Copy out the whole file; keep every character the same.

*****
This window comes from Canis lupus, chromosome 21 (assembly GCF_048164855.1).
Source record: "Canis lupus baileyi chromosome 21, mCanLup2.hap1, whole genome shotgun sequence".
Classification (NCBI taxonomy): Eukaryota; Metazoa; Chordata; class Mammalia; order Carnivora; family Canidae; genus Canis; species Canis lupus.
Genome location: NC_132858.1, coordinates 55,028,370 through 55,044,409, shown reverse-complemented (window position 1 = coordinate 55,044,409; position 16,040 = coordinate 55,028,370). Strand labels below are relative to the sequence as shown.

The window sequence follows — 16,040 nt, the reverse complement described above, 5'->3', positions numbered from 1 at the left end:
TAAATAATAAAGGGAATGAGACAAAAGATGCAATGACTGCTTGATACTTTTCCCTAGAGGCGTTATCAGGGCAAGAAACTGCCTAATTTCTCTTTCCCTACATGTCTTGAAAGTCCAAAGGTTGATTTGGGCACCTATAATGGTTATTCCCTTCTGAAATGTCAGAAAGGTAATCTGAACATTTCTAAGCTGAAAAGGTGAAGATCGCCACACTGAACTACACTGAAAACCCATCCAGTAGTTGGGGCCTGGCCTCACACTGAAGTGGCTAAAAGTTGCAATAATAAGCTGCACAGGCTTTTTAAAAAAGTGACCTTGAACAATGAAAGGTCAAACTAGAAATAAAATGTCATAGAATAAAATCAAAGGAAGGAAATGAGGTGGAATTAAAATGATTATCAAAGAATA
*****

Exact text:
This window comes from Canis lupus, chromosome 21 (assembly GCF_048164855.1).
Source record: "Canis lupus baileyi chromosome 21, mCanLup2.hap1, whole genome shotgun sequence".
Classification (NCBI taxonomy): Eukaryota; Metazoa; Chordata; class Mammalia; order Carnivora; family Canidae; genus Canis; species Canis lupus.
Genome location: NC_132858.1, coordinates 55,028,370 through 55,044,409, shown reverse-complemented (window position 1 = coordinate 55,044,409; position 16,040 = coordinate 55,028,370). Strand labels below are relative to the sequence as shown.

The window sequence follows — 16,040 nt, the reverse complement described above, 5'->3', positions numbered from 1 at the left end:
TAAATAATAAAGGGAATGAGACAAAAGATGCAATGACTGCTTGATACTTTTCCCTAGAGGCGTTATCAGGGCAAGAAACTGCCTAATTTCTCTTTCCCTACATGTCTTGAAAGTCCAAAGGTTGATTTGGGCACCTATAATGGTTATTCCCTTCTGAAATGTCAGAAAGGTAATCTGAACATTTCTAAGCTGAAAAGGTGAAGATCGCCACACTGAACTACACTGAAAACCCATCCAGTAGTTGGGGCCTGGCCTCACACTGAAGTGGCTAAAAGTTGCAATAATAAGCTGCACAGGCTTTTTAAAAAAGTGACCTTGAACAATGAAAGGTCAAACTAGAAATAAAATGTCATAGAATAAAATCAAAGGAAGGAAATGAGGTGGAATTAAAATGATTATCAAAGAATA